# Definition talk:Natural Deduction/Derived Rules

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I haven't got a copy of Lemmon, does he introduce the stuff in this manner explicitly or does this notation originate from your mind? (That is, may I change it to fit Rule of Assumption without endangering the ref. to Lemmon?) --Lord_Farin 10:46, 9 July 2012 (UTC)

- Lemmon's words:
- "When we argue, we draw or
*deduce*or*derive*a conclusion from given premisses; in logic we formulate rules, called*rules of derivation*, whose object is so to control the activity of deduction as to ensure that the conclusion reached is validly reached. ... Roughly, our procedure in setting out arguments will be as follows. Each step will be marked by a new line, and each line will be numbered consecutively. On each line will appear*either*an assumption of the argument as a whole*or*a conclusion drawn from propositions at earlier lines and based on these prepositions as premisses. To the right of each proposition will be stated the rule of derivation used to justify its appearance at that stage and (where necessary) the numbers of the premisses used. To the left of each proposition will appear the numbers of the original assumptions on which the argument at that stage depends."

- "When we argue, we draw or

- The structure of the natural deduction proofs as provided by me on this site matches closely Lemmon's presentation. It is completely equivalent to that which Huth and Ryan have provided, but the latter is more graphical in its technique and therefore less amenable to rigorous mathematical verification (despite the prettiness of the Huth & Ryan exposition). Besides, it is far easier to present Lemmon's structure in ProofWiki without lots of unnecessarily complicated (and difficult to maintain) $\LaTeX$ constructions.

- Ultimately my motivation behind having created this section in the first place was to provide a more-or-less firm foundation to the Axiom of Replacement (or whichever one of the ZFC it is) in order that the whole thundering aeroplane of mathematics can get off the ground in the first place. As such I did not structure it (and at the time, when ProofWiki was in its infancy, there was no detailed vision of how it would pan out, it was "post stuff up and see what evolves") with a view to presenting alternative metaschemas (which are only just evolving now: see the alternative approaches to deriving the natural numbers etc.).

- In short, I believe the Lemmon / Huth approach (what's currently up there) should be left as is, and the approach you are suggesting, if (as I believe) it is considerably different from this, should be added as a second, parallel approach.

- In the context of the recent modifications to the axioms of natural deduction, the presentation via Lemmon and Huth & Ryan, where you introduce sets of theorems on the left and right, effectively converting $p \vdash p \lor q$ into $P \vdash p \leadsto P \vdash p \lor q$, it might be pointed out that Lemmon's approach (and indeed, Huth & Ryan's, and in fact all the works I have on this subject) uses the axioms in the first format, e.g. $p \vdash p \lor q$, and from them deduces $P \vdash p \leadsto P \vdash p \lor q$ and so on. IMO the former is "more axiomatic" in that it's simpler. My philosophical position is that it is better to have simple axioms rather than complicated ones. --prime mover 11:17, 9 July 2012 (UTC)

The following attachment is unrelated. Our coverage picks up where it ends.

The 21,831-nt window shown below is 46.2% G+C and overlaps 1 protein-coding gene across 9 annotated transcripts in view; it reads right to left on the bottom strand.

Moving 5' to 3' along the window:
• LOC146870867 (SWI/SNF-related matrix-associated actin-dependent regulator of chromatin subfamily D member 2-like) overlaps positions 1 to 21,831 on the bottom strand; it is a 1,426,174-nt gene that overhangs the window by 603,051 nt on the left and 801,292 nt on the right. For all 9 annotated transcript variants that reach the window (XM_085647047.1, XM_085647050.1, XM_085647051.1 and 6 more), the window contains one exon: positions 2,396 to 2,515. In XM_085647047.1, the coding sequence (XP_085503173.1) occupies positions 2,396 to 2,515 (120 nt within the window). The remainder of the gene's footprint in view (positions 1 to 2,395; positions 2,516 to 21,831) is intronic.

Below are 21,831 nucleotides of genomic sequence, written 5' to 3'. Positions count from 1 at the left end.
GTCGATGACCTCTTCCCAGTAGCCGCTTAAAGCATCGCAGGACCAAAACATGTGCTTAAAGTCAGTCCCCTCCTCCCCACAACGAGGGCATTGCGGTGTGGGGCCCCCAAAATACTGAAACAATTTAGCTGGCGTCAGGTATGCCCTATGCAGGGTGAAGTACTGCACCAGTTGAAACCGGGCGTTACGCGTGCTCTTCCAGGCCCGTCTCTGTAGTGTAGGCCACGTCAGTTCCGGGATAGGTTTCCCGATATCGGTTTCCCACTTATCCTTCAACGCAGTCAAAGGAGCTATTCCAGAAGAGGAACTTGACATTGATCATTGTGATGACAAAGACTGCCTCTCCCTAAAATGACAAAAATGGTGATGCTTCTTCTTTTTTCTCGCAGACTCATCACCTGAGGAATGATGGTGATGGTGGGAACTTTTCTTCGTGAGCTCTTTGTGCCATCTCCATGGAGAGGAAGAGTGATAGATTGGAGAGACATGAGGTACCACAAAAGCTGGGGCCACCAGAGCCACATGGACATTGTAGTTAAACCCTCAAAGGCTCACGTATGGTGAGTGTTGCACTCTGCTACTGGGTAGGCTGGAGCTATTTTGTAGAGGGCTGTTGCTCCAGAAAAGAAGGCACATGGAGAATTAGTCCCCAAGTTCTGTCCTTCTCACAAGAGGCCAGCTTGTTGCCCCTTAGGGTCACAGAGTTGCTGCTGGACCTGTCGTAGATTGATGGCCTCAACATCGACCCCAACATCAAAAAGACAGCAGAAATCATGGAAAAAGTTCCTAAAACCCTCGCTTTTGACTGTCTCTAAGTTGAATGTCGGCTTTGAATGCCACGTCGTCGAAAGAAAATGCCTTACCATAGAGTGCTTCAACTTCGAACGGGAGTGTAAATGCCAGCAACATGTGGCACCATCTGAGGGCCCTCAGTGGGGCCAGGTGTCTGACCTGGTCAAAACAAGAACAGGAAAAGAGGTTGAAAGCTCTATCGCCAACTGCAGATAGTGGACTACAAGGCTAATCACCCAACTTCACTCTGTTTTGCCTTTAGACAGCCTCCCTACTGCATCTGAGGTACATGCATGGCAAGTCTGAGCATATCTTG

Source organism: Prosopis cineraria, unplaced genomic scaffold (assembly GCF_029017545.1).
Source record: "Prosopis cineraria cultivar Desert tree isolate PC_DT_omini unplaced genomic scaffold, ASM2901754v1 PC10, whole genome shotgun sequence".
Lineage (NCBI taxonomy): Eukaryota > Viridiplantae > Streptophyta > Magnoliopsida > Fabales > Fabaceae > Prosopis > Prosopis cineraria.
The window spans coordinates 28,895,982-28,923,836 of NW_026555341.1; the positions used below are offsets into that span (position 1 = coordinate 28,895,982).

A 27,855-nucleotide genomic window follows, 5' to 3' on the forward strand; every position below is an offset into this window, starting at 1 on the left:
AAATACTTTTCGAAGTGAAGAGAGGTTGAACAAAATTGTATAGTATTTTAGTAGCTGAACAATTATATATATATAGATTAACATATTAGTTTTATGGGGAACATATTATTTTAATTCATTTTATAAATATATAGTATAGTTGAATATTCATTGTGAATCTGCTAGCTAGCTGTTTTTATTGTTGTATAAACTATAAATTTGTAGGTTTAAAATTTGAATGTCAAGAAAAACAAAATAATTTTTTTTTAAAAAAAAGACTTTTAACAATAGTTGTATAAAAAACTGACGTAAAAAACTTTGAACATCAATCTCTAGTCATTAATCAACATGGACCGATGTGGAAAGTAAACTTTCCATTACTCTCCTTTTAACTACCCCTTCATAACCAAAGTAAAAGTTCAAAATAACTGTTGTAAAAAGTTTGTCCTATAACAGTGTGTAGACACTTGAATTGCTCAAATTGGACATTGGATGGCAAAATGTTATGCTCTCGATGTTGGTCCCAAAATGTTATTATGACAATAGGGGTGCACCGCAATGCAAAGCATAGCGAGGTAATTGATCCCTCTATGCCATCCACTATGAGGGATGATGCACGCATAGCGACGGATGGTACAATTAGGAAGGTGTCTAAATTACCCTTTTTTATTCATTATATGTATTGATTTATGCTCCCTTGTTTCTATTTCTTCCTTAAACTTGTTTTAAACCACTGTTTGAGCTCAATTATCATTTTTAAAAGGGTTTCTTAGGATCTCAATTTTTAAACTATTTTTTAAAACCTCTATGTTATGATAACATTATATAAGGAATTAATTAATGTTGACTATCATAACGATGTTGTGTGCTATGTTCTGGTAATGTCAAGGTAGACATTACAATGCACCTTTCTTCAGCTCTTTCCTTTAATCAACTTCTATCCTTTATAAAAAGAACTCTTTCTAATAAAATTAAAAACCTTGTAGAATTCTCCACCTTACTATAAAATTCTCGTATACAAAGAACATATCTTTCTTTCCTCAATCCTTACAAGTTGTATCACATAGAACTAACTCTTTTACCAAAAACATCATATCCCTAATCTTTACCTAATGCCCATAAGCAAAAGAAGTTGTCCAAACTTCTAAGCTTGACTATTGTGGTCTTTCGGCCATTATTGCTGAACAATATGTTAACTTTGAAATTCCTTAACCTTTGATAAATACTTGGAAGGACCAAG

- One more thing: it's in the plan to revisit the Lemmon citations with the prev/next technique (as I'm gradually working through my books now) and this will of course also result in a certain amount of restructuring from the point of view of 4 years down the line. --prime mover 11:20, 9 July 2012 (UTC)

- It is as if I am finally susceptible to reason and start to see the virtue of the original approach. The problem I seem to be having is that the formal ground is currently present (I had to think for quite a bit to be able to admit that) but it is smeared out over the axioms and the tableau proof technique. This anti-modular approach makes it very hard to plug in new modules (like new sets of axioms or new proof systems) because the sequents, axioms and proofs are intertwined to a point where they seem almost inseparable. Thus, I am, cautiously and slowly, led to the conclusion that there is hardly anything to improve in the natural deduction domain at the moment, without starting from scratch again (which would be an insult to the authors and your countless hours of contributing if it were to replace what is up now). Thus, it may be best to create something like a 'Natural Deduction 2', but then, it is more satisfying and useful to start with a completely different approach at once, one allowing to cover multiple systems with a simple modular approach. I'll think about it; in the mean time, I'll store my work in a safe place and revert to the old version. --Lord_Farin 11:59, 9 July 2012 (UTC)

- The smeared-outness is indeed a problem, up to a point. It would be, as I suggested, perfectly appropriate to list the axioms as you envisaged them, but with the caveat that they are not truly "axiomatic", and to indicate the proof, that is the ur-axiom and the general rule of sequent introduction (?), which demonstrates their validity in the original metaschema. But as suggested, I'll leave it up to you to think your way round how you plan to present it. As for me, I will return to this area in due course, once I've rationalised my source works in Abstract Algebra (which, I admit, seems to dominate this site). --prime mover 12:53, 9 July 2012 (UTC)

I'll leave this part of the site for now, and will get cracking on Schilling again. In due time, when I locate appropriate ref's, I will start building a new approach to PropCalc, since this will allow me to implement the stuff with maximal freedom, and most easily conveys the presentation I pursue. --Lord_Farin 13:01, 9 July 2012 (UTC)